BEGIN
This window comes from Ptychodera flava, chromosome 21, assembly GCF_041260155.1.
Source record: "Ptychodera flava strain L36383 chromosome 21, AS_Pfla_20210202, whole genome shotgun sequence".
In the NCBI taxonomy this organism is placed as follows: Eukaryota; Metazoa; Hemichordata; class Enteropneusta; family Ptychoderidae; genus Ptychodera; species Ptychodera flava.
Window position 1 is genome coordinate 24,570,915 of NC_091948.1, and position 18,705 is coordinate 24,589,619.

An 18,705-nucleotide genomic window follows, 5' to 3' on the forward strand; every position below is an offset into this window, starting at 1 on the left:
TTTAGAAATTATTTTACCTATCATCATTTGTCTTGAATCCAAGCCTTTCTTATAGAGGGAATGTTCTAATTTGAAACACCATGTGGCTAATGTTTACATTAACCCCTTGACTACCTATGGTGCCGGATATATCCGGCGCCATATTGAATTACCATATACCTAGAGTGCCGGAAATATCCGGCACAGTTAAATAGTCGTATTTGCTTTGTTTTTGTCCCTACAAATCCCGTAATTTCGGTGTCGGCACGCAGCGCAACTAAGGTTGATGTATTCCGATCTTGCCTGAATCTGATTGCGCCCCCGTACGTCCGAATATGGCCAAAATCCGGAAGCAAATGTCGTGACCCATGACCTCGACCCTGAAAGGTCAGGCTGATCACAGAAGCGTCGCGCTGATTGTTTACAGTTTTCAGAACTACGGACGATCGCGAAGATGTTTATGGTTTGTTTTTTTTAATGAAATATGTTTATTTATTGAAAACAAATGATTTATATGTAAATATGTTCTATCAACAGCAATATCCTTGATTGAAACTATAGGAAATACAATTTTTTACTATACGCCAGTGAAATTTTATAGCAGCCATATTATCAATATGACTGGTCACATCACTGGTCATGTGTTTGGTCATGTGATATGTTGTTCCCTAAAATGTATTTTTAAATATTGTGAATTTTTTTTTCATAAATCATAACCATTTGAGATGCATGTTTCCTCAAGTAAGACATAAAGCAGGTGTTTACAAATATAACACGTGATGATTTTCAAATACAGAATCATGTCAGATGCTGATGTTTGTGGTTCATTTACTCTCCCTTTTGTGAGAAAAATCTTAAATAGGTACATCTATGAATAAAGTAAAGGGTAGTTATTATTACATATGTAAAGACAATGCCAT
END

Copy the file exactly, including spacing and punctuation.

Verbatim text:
This window comes from Ptychodera flava, chromosome 21, assembly GCF_041260155.1.
Source record: "Ptychodera flava strain L36383 chromosome 21, AS_Pfla_20210202, whole genome shotgun sequence".
In the NCBI taxonomy this organism is placed as follows: Eukaryota; Metazoa; Hemichordata; class Enteropneusta; family Ptychoderidae; genus Ptychodera; species Ptychodera flava.
Window position 1 is genome coordinate 24,570,915 of NC_091948.1, and position 18,705 is coordinate 24,589,619.

An 18,705-nucleotide genomic window follows, 5' to 3' on the forward strand; every position below is an offset into this window, starting at 1 on the left:
TTTAGAAATTATTTTACCTATCATCATTTGTCTTGAATCCAAGCCTTTCTTATAGAGGGAATGTTCTAATTTGAAACACCATGTGGCTAATGTTTACATTAACCCCTTGACTACCTATGGTGCCGGATATATCCGGCGCCATATTGAATTACCATATACCTAGAGTGCCGGAAATATCCGGCACAGTTAAATAGTCGTATTTGCTTTGTTTTTGTCCCTACAAATCCCGTAATTTCGGTGTCGGCACGCAGCGCAACTAAGGTTGATGTATTCCGATCTTGCCTGAATCTGATTGCGCCCCCGTACGTCCGAATATGGCCAAAATCCGGAAGCAAATGTCGTGACCCATGACCTCGACCCTGAAAGGTCAGGCTGATCACAGAAGCGTCGCGCTGATTGTTTACAGTTTTCAGAACTACGGACGATCGCGAAGATGTTTATGGTTTGTTTTTTTTAATGAAATATGTTTATTTATTGAAAACAAATGATTTATATGTAAATATGTTCTATCAACAGCAATATCCTTGATTGAAACTATAGGAAATACAATTTTTTACTATACGCCAGTGAAATTTTATAGCAGCCATATTATCAATATGACTGGTCACATCACTGGTCATGTGTTTGGTCATGTGATATGTTGTTCCCTAAAATGTATTTTTAAATATTGTGAATTTTTTTTTCATAAATCATAACCATTTGAGATGCATGTTTCCTCAAGTAAGACATAAAGCAGGTGTTTACAAATATAACACGTGATGATTTTCAAATACAGAATCATGTCAGATGCTGATGTTTGTGGTTCATTTACTCTCCCTTTTGTGAGAAAAATCTTAAATAGGTACATCTATGAATAAAGTAAAGGGTAGTTATTATTACATATGTAAAGACAATGCCAT